If the COVID pandemic has taught us nothing else, it’s that the notion of the traditional data center is significantly evolving. For years, companies routinely stored data either on-premises or in an off-site data center. Little, if any, thought was given to the notion of a distributed workforce or the need for a distributed data center infrastructure. And the term "edge computing" was not in anyone’s vocabulary.

Companies in the sector routinely described themselves as data center providers. Or, if they wanted to be as advanced firms, they called themselves colocation providers. But the emergence of a virus that forced reevaluation of the way people work — and from where they work — has changed the very notion of how companies do business. It has also changed the perception and the need for how data centers are utilized. Customers are requiring more from these third-party providers, and they are moving more rapidly than ever, of necessity, to keep pace.



At one point, the concept of 99.999% uptime was seen as the “Holy Grail,” a virtually unachievable goal. Today, the “five nines” are seen as table stakes; companies that cannot provide that level of uptime are at a competitive disadvantage. The same is increasingly true of cross-connects; the ability to seamlessly link data centers, whether they are across town, across the country, or around the world, is seen as a must for providers. It's right there on the list with the ability to help companies comply with security, privacy, and trade regulations. Cross-connects are a vital requirement, because they gives companies and their employees the ability to access data and applications regardless of where they are. In addition, a recent 451 Research report shows that almost half of the companies moving toward a colocation strategy are doing so for disaster recovery purposes — to rapidly recover their data when (not if) a failure at the primary production site occurs.

At the same time, additional industry research reveals that more than half of companies surveyed expect to reduce the number of the data centers they operate. Over the next 24 months, more than half of the survey’s respondents said they expect to reduce their plans for their own data centers, either significantly (27%) or somewhat (28%). In addition, another 7% said they expect to close down their data centers entirely. While the survey does not delve into the reasons why companies are cutting back on their own data centers, several factors play into the decision-making process, like the desire to focus their assets on their core competencies as well as the need to lessen their exposure to COVID-19. It’s hardly that less data is being produced, of course.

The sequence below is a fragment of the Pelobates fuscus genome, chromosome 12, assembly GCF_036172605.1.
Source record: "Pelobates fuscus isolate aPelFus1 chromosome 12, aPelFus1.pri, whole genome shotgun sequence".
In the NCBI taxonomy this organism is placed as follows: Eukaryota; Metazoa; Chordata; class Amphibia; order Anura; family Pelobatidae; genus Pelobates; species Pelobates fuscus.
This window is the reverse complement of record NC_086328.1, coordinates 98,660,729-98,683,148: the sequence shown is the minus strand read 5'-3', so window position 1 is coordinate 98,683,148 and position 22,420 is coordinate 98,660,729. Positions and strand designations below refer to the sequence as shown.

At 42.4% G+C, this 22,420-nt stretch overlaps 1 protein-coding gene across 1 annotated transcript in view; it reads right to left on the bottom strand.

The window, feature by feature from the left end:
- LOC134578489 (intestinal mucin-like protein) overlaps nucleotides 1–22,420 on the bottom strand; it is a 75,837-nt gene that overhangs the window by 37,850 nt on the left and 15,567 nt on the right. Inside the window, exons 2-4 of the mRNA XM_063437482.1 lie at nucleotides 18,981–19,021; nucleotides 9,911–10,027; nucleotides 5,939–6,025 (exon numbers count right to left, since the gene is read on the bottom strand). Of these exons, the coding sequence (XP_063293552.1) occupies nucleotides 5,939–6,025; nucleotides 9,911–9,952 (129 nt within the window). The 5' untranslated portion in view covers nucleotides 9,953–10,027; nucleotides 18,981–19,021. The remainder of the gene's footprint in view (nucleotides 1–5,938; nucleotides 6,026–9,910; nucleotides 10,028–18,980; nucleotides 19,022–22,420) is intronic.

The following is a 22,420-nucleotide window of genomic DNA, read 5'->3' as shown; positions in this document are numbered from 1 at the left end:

In fact, Datanami quoted the International Data Corp. as “predicting more than 59 zettabytes of data creation and consumption within the year, and a 26% compound growth rate in data growth through 2024. This massive amount of data — nearly double the data used in 2018 — will be enough that the next three years of data creation and consumption will eclipse that of the previous 30 years.”

The data needs to be stored and accessed from somewhere. And even as companies are increasingly moving workloads to the cloud, they realize that not all of that data can be moved into that kind of an environment. There are too many rules and regulations around the world, like the General Data Protection Regulation (GDPR), the Health Insurance Portability and Accountability Act (HIPAA), the California Consumer Privacy Act (CCPA), and many more, mandating that companies must know and maintain control of where the data resides. Simply saying “it’s in the cloud” is not enough.

This is where colocation sites are increasingly playing a more important role. Data centers must provide a full range of carrier options, enabling companies to connect both within the facility and with other data centers wherever they may be. And, yes, they must provide a direct on-ramp to the cloud.

Today’s advanced firms are delivering these full-fledged connectivity suites with offerings, such as blended IP, regional connect, extend connect, and cloud connect. By offering this wide range of services, providers are enabling their clients to formulate a strategy that will not only work today but will also accommodate their needs as data requirements grow.

All in all, the very nature of data centers, their abilities, and their requirements are evolving by the day. Gartner recently published an opinion piece, which said, “Your data center may not be dead, but it’s morphing.” The analysts predicted hybrid cloud strategy will mushroom by 2025, with 85% of companies blending colo, cloud, and edge. All of these requirements will dictate a vastly different approach to the traditional role of data centers if they are to meet their customers’ evolving needs.

Those needs have accelerated as the result of the COVID pandemic. More than ever, the work-from-home strategy is being implemented to a far greater degree than virtually anyone could have predicted, requiring companies to deliver the increased connectivity capabilities mentioned above over a far greater geographic area with a minimum of latency and maximum of uptime. And there are multiple signs that this will still be the rule even after COVID has been tamed. Companies that can anticipate and deliver on these demands will have moved beyond the traditional “data center” moniker and be in position to succeed in the long run.